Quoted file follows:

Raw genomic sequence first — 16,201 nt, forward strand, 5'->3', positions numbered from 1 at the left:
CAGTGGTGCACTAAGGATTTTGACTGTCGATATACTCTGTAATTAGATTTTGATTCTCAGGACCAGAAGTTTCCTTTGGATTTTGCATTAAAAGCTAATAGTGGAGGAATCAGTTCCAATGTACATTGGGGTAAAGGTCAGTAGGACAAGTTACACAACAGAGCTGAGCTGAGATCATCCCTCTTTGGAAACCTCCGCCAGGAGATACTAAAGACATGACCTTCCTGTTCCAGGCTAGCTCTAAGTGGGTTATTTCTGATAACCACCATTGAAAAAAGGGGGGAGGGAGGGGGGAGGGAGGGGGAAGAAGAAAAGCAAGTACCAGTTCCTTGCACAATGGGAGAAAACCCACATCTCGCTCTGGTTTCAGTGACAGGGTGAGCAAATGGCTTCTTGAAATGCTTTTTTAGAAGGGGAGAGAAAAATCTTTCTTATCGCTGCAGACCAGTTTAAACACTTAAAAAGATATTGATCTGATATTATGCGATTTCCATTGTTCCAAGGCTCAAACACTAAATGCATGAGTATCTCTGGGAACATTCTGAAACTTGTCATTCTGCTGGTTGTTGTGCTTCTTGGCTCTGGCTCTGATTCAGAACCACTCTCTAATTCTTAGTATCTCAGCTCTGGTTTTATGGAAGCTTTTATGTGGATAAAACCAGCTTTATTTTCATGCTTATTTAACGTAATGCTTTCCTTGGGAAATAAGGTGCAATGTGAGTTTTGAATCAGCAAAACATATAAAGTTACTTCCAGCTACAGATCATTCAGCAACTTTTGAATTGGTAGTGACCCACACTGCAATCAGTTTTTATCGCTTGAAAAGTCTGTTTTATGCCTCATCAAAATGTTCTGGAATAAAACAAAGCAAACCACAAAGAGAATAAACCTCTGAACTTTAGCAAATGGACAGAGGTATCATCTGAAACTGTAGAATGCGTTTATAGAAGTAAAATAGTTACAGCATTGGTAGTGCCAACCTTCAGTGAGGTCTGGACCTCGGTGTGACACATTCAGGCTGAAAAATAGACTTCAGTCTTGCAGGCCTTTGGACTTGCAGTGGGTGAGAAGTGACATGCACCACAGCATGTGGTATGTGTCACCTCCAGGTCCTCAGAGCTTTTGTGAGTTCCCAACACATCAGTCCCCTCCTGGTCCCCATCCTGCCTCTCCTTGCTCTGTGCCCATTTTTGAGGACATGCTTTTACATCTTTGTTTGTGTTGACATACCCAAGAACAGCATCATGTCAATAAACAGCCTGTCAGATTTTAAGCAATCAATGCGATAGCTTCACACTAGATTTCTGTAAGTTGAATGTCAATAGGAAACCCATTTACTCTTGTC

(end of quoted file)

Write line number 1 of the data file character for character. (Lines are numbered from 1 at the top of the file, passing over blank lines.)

Raw genomic sequence first — 16,201 nt, forward strand, 5'->3', positions numbered from 1 at the left: